So let’s take the “e” out of “e-learning” already – I’ve argued that myself in the past. However I put it to you that a great many among us still haven’t put the “e” into e-learning, let alone take it out again.

For these people, e-learning represents making changes in something established, especially by introducing new methods, ideas, or products. And when you think about it, e-learning is that for the rest of us too – it’s just we’re more comfortable with it; or, in fact, excited by it.

For all of us then, viewing e-learning through the lens of innovation offers us a crucial advantage: it reframes failure.

You see, innovators don’t think of failure as most people do. Rather than see it as something to be ashamed of, avoided at all costs, and certainly not to be aired in public, innovators embrace failure, they actively seek it out – and most importantly of all, they learn from it.

They appreciate the fact that if you never try, you never know. A failure isn’t an error or a mistake, but a beautiful piece of intelligence that informs your next move.

The trick of course is to ensure that when you fail, you do so quickly and cheaply. You don’t want to bring the roof crashing down upon you, so protect yourself by taking baby steps. Pilot your innovation and if it doesn’t quite work, modify it and try again; if it tanks miserably, cut your losses and abandon it; but if it does work, scale it up, keep an eye on it, continue to modify it where necessary, and enjoy your “overnight success”.


And still I wish to take this line of thinking further. Beyond innovation, e-learning is science.

My definition of science is “systematic knowledge”. If you want to obtain deep, scientific insight, get systematic.

Scientists frame failure in much the same way as innovators do. Again, rather than seeing it as something to be ashamed of, they see it simply as a result. It’s not good or bad, right or wrong. It just is.

The advantage of viewing e-learning through the lens of science is embedded in its methodology. Classic experimental design is based on two hypotheses: the null hypothesis, in which the treatment has no effect; and the alternative hypothesis, in which the treatment has an effect. By running an experiment, the scientist will either accept or reject the null hypothesis.

For example, suppose a scientist in a soda company is charged with testing whether honey-flavoured cola will be popular. He might set up two sample groups drawn from the target market: one group tastes the regular cola, the other group tastes the honey-flavoured cola, and both rate their satisfaction. After crunching the numbers, the scientist may find no significant difference between the colas – so he accepts the null hypothesis. Or he may find that the honey-flavoured cola tastes significantly better (or worse!) than the regular cola – so he rejects the null hypothesis. Whether the null hypothesis is accepted or rejected, it’s a useful result. The concept of failure is redundant.

The parallel with e-learning is readily apparent. Consider the teacher who allows her students to bring their mobile devices into class; or the trainer who delivers part of her program online; or the manager who sets up a team site on SharePoint; or the L&D consultant who supports a group of employees through a MOOC. In each case, the null hypothesis is that her new method, idea or product has no effect – on what? that depends on the context – while the alternative is that is has. Either way, the result informs her next move.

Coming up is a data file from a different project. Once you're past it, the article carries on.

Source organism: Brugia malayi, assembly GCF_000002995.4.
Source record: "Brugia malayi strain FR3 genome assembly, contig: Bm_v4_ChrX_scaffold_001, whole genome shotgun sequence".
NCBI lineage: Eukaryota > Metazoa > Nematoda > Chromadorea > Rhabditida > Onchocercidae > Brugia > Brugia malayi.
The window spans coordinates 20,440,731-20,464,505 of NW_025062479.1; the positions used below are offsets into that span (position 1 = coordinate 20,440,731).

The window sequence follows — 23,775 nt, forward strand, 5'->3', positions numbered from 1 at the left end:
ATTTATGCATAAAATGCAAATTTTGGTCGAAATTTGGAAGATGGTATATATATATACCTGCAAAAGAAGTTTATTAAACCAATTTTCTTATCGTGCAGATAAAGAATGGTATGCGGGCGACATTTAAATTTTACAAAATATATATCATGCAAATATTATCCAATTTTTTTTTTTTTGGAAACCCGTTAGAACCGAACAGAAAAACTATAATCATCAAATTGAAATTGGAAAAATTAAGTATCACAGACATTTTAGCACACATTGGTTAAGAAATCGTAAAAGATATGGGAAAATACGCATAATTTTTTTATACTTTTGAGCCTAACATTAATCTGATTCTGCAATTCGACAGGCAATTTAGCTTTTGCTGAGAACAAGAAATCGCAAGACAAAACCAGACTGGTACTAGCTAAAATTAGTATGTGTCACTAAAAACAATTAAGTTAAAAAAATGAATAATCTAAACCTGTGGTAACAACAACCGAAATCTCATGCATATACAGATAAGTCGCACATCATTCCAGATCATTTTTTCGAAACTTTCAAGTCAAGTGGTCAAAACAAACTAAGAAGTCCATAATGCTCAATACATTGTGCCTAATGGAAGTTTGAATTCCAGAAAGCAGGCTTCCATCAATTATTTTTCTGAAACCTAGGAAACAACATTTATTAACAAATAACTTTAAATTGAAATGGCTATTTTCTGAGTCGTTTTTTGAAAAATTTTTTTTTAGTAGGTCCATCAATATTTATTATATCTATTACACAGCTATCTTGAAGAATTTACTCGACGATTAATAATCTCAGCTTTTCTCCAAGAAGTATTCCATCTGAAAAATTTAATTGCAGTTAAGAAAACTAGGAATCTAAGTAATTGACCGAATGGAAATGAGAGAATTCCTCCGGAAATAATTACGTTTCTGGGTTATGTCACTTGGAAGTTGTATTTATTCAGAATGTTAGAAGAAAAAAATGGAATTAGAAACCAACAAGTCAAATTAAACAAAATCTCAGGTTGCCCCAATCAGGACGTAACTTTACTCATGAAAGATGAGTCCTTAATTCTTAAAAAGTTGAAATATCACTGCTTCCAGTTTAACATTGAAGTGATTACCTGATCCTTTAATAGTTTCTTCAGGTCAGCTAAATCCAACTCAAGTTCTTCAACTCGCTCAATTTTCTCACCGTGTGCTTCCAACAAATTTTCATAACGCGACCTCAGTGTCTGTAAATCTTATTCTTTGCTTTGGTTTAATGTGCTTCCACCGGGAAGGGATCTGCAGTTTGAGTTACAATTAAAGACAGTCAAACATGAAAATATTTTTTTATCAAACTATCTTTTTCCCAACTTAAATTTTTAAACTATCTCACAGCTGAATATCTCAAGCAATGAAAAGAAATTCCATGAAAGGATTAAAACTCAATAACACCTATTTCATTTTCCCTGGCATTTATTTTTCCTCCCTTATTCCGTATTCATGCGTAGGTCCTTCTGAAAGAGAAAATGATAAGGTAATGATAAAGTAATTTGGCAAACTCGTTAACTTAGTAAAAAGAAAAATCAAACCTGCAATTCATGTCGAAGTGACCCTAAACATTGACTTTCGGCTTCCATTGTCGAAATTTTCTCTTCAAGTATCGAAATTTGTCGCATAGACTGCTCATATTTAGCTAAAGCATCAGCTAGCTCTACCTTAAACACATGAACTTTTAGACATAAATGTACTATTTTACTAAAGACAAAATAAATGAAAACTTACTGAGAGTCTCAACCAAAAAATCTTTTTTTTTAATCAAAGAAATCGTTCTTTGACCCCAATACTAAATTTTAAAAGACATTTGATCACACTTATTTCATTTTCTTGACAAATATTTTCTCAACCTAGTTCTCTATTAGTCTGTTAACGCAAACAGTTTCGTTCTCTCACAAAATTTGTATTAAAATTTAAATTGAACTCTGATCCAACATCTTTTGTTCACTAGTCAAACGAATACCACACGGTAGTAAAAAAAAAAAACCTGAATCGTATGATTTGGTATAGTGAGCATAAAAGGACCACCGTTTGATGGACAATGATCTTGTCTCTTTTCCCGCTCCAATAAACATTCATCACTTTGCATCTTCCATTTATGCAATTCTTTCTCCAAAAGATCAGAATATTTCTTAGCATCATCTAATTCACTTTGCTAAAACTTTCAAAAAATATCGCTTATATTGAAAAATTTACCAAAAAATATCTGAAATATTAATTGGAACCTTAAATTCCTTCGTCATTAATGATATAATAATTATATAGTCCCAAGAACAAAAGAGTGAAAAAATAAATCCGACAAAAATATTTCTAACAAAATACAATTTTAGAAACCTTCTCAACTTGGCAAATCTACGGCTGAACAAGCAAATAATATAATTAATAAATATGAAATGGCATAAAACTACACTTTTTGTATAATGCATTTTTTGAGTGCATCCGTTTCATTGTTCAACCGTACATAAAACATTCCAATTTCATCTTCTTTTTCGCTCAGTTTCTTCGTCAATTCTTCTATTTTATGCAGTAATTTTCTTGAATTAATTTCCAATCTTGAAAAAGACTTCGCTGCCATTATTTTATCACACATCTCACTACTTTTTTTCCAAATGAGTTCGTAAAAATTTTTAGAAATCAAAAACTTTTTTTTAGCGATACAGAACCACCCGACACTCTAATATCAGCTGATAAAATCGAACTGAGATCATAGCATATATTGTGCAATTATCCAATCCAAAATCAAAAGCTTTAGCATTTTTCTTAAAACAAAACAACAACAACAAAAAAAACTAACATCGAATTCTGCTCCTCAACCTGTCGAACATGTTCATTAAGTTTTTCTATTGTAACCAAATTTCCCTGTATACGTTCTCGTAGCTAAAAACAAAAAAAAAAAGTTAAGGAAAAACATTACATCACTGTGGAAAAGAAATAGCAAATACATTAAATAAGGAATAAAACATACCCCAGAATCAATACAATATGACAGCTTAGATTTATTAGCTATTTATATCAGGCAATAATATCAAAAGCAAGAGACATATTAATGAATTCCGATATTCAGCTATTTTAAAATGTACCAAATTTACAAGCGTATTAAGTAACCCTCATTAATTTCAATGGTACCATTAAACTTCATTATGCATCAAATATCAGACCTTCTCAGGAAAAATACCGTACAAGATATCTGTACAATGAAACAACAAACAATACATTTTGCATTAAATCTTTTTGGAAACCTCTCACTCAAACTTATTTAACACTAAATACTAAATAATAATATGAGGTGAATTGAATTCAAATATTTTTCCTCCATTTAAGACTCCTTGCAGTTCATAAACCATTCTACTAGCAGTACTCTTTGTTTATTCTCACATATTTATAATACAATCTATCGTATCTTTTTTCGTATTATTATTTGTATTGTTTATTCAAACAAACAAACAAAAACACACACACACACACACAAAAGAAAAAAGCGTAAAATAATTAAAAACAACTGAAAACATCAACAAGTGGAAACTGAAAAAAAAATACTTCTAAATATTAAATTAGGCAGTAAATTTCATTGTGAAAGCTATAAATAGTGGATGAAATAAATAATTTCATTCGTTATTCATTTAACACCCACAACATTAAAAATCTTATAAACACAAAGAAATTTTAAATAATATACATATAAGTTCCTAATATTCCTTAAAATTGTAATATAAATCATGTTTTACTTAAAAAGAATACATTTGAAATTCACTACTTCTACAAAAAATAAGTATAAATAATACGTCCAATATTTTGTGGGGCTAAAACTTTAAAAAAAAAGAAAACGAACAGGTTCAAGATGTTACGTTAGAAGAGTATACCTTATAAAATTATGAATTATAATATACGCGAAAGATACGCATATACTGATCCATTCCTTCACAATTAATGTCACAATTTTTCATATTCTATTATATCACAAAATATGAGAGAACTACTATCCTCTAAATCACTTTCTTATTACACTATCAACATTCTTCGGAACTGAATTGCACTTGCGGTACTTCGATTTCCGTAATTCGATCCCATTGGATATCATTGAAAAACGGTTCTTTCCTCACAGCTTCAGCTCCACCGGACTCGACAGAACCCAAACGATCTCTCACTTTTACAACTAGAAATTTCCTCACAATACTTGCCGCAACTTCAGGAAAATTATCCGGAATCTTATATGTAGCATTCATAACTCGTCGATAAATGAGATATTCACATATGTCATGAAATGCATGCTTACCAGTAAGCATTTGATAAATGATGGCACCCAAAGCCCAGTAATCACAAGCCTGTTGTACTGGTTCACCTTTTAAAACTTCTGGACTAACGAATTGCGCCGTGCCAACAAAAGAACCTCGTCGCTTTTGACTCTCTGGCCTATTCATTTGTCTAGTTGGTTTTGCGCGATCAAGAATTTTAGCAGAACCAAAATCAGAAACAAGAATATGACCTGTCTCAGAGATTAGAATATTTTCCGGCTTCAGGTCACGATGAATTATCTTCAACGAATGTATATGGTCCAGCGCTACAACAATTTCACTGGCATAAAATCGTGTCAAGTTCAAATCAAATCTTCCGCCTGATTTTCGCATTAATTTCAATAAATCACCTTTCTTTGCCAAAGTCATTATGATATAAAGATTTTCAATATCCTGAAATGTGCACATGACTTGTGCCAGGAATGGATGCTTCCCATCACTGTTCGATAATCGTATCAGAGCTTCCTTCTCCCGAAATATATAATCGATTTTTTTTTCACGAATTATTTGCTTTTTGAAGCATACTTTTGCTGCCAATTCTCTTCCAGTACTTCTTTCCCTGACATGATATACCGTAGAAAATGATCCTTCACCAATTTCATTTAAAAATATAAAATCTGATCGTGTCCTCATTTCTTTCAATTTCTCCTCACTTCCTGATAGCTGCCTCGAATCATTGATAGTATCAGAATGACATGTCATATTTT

A baby taking a step forward

So my advice to anyone who has never raised their hand at a conference is that you don’t need to don a white coat and safety goggles to transform talk into action. Rather, change your mindset and take a baby step forward.

MOOCs, open badges & the future of e-learning

10 December 2013

Another year of blogging draws to a close, this time dominated by the themes of MOOCs, open badges and the future of e-learning.

This year my blog enjoyed more robust discussion, and I thank everyone who cared enough to comment. Comments are the lifeblood of bloggers, so cheers!

It would be remiss of me not to call out three commenters in particular – Crispin Weston, Chris Taylor and Matt Guyan. Thanks so much for your thoughtful, supportive and challenging comments: you improved my thinking.

I invite everyone to review my posts for 2013 – and yes, please comment!

Collage of blog images


Open badges

The future of e-learning


Merry Christmas, and here’s to a provocative 2014!

E-Learning Provocateur: Volume 3

13 November 2013

Hooray! My E-Learning Provocateur: Volume 3 is now available.

This volume comprises my latest collation of articles from this blog. As in the earlier volumes, my intent is to provoke deeper thinking across a range of e‑learning related themes in the workplace, including:

E-Learning Provocateur: Volume 3•   Mobile learning
•   Informal learning
•   MOOCs
•   Flipped classrooms
•   Social intranets
•   Open badges
•   Self publishing
•   Augmented reality
•   The future of e-learning

E-Learning Provocateur: Volume 3 is available in both paperback and Kindle formats.

If you enjoy it, please review it on Amazon!

33 e-learning posts

2 December 2012

As 2012 draws to a close, I reflect upon another big year of blogging.

In case you missed any of my 33 posts about e-learning (or something vaguely related), I have listed them below for your convenience.

Thanks for reading!

Tag cloud

  1. E-Learning events in the Asia-Pacific region 2012
  2. Bad Apple
  3. Aus-e-learning
  4. Tips & tricks for self publishers – Part 1
  5. Tips & tricks for self publishers – Part 2
  6. Tips & tricks for self publishers – Part 3
  7. Tips & tricks for self publishers – Part 4
  8. The 10 Commandments of Microblogging
  9. The hardworking woodcutter
  10. The black hole of adult education
  11. E-Learning? Ja!
  12. Bern, baby, Bern
  13. Something all learning pro’s should do
  14. My 15 favourite Australian e-learning bloggers
  15. Playing by numbers
  16. What exactly does an E-Learning Manager do?
  17. Ode to stress management
  18. The nature of digital influence
  19. Informal first
  20. A defence of the “Next” button
  21. Drivers of Yammer use in the corporate sector
  22. Introducing the Social Intranet Index
  23. How social are our intranets?
  24. Everyone is an SME
  25. See the wood for the SMEs
  26. I’ve been bot-bombed!
  27. E-Learning Provocateur: Volume 2
  28. The power of one
  29. Take the law out of compliance training
  30. The browser you loved to hate
  31. Porn, weed and fireworks
  32. The classroom option you should not ignore
  33. The future of MOOCs